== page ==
Grain growers in the southern cropping region are being encouraged to now start thinking about using narrow windrow burning as a weed seed control tool to be employed at harvest this year.
Growers should consider – well ahead of harvest – which paddocks and crops would be most suitable for narrow windrow burning.
Grain Orana Alliance chief executive Maurie Street says for narrow windrow burning to be successful, growers should plan for its use “a long time before they strike a match”.
Speaking at recent Grains Research and Development Corporation (GRDC) grains research Updates, Mr Street said narrow windrow burning had proven to be successful in reducing key weeds such as annual ryegrass and wild radish in Western Australia and there was no reason to doubt its effectiveness on those same weeds in farming systems in the southern cropping region.
He said herbicide resistance was rapidly becoming more widespread and growers needed to act to save those herbicides which remained effective.
“Harvest weed seed control is a suite of tools to combat this, and narrow windrow burning is the cheapest and easiest to implement,” said Mr Street, whose research is supported by the GRDC.
Narrow windrow burning involves placing crop residue in a narrow windrow during harvest and then burning it.
“Research has shown that a large percentage of weed seeds that enter a header at harvest, exit in the trash fraction with the chaff and to a lesser extent, in the straw fraction,” Mr Street said.
“If you can capture and concentrate on those seeds and render them sterile by burning them, they’re not going to be there to germinate and compete with next year’s crop, hence breaking the weed’s reproductive life cycle.”
Mr Street said WA growers, the majority of whom now used narrow windrow burning to some extent on their farms, had shown that it was possible to burn only windrows and not the whole paddock.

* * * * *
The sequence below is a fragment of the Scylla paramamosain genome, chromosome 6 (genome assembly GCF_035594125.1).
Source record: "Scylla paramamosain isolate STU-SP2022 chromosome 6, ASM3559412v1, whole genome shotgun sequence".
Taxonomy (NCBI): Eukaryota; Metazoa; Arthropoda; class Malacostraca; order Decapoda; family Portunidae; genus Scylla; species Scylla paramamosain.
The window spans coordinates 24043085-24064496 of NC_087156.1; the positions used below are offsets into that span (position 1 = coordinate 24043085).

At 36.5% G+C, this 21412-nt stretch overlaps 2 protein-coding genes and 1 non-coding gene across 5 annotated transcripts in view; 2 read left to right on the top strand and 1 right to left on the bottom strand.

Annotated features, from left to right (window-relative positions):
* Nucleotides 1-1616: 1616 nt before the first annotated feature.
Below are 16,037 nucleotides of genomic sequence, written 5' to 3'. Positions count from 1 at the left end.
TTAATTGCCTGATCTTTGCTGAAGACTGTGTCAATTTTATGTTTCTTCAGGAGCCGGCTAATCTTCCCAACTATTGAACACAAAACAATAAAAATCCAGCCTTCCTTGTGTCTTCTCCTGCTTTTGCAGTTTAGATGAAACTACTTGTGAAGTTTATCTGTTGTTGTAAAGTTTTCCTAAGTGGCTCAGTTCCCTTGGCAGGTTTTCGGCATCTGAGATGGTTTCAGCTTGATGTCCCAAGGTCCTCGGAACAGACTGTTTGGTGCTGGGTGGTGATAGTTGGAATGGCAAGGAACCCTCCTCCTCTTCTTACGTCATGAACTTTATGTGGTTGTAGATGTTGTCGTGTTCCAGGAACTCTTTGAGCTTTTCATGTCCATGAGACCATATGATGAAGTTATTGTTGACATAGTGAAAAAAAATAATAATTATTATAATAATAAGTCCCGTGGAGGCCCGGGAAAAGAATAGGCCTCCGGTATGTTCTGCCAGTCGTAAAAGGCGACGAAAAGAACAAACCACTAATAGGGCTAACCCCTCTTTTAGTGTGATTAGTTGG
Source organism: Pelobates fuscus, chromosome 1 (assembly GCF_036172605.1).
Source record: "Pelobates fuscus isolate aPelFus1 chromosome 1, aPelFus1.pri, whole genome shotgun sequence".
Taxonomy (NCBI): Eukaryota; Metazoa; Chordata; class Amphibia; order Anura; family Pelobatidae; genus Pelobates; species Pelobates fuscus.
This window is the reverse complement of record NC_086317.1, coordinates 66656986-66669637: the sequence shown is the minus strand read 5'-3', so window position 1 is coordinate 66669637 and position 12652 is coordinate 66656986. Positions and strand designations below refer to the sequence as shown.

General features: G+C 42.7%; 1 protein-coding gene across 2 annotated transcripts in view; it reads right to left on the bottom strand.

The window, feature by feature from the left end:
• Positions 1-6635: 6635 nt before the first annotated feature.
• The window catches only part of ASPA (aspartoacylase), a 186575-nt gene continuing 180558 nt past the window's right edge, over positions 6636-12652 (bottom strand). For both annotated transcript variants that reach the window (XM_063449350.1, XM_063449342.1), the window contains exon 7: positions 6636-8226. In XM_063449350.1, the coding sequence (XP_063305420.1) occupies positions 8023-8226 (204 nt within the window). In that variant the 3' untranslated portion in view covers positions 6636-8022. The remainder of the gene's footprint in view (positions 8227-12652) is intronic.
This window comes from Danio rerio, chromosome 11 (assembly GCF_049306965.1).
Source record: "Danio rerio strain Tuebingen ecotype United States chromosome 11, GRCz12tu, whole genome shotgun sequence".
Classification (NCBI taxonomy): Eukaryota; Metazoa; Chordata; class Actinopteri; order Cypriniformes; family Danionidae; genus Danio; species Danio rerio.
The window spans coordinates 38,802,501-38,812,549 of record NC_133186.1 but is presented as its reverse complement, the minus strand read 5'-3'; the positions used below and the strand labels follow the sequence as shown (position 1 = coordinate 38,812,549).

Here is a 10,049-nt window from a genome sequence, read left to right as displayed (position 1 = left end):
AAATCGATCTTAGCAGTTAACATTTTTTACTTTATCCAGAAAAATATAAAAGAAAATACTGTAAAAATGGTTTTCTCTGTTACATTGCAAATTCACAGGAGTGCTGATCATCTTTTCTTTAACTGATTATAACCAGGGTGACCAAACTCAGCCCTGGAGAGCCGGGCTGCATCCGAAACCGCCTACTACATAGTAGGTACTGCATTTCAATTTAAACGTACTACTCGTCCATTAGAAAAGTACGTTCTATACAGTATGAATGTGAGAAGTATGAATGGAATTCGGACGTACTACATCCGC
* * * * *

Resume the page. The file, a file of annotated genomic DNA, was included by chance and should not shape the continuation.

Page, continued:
He said two simple factors made this possible – cutting the crop low and suitable weather conditions.
“The crop needs to be cut short to capture weed seeds into the header front. Then the entire trash from the header is deposited in a defined, narrow windrow and not spread back over the paddock,” Mr Street said.
“This means the fuel load is in the windrow and not outside of it and the fire can only burn where there is fuel,” Mr Street said.
“Obstructions or hindrances such as rocks, sticks, gilgais or poor header driving skills that stop you harvesting low can reduce the effectiveness of narrow windrow burning. Address these issues ahead of time if possible.”
Mr Street said weather conditions when windrow burning needed to be calmer and cooler than those required for more traditional paddock burns which relied on more heat and wind to ensure the fire carried.
“However, despite these points, the fire can still get away to burn the whole paddock. Bulky cereal crops with thick stubble will be most prone to the fire getting away,” he said.
“So it is recommended, especially if inexperienced, to target lighter-yielding cereal crops or break crops such as canola, chickpeas, lupins or field peas that tend to have lower levels of trash remaining outside the windrow.
“Barley stubbles in particular have a reputation for being more difficult to burn without fire escapes and may be better left for when you are more confident in narrow windrow burning.”
Mr Street advises growers considering narrow windrow burning for the first time to identify well ahead of harvest which paddocks in which they intend to windrow burn. The following key points in relation to weed types can assist with decision-making:
- Narrow windrow burning has shown to be very effective on weeds that retain their seed at harvest above 15 centimetres, such as ryegrass and wild radish, making it easy to capture these weed seeds in the header front.
- Wild oats, brome or barley grass that shed or drop their seed may do so before the header has a chance to capture those seeds so these may not be reliable candidates for windrow burning.
- Short weeds, such as wireweed, that set seed lower than practical to capture in the header front are not ideal candidates.
- Weeds that are able to re-sprout or re-seed after harvesting, such as fleabane and sow thistle, are also not likely to be good targets for windrow burning.
Growers seeking more information on narrow windrow burning and other IWM practices can view GRDC ‘how to’ YouTube videos.
Multimedia resources about sustainable IWM practices are also available at www.ahri.uwa.edu.au and www.weedsmart.org.au. More information on IWM can be found at the GRDC’s IWM Hub.
Read the GRDC southern region Paddock Practices advice column on narrow windrow burning.
To download and listen to a GRDC Driving Agronomy podcast interview with WA grower Doug Smith on his experiences with narrow windrow burning.
Maurie Street, Grain Orana Alliance
Sharon Watt, Porter Novelli
Caption: For narrow windrow burning to be successful, growers should plan for its use “a long time before they strike a match”. Photo: M Street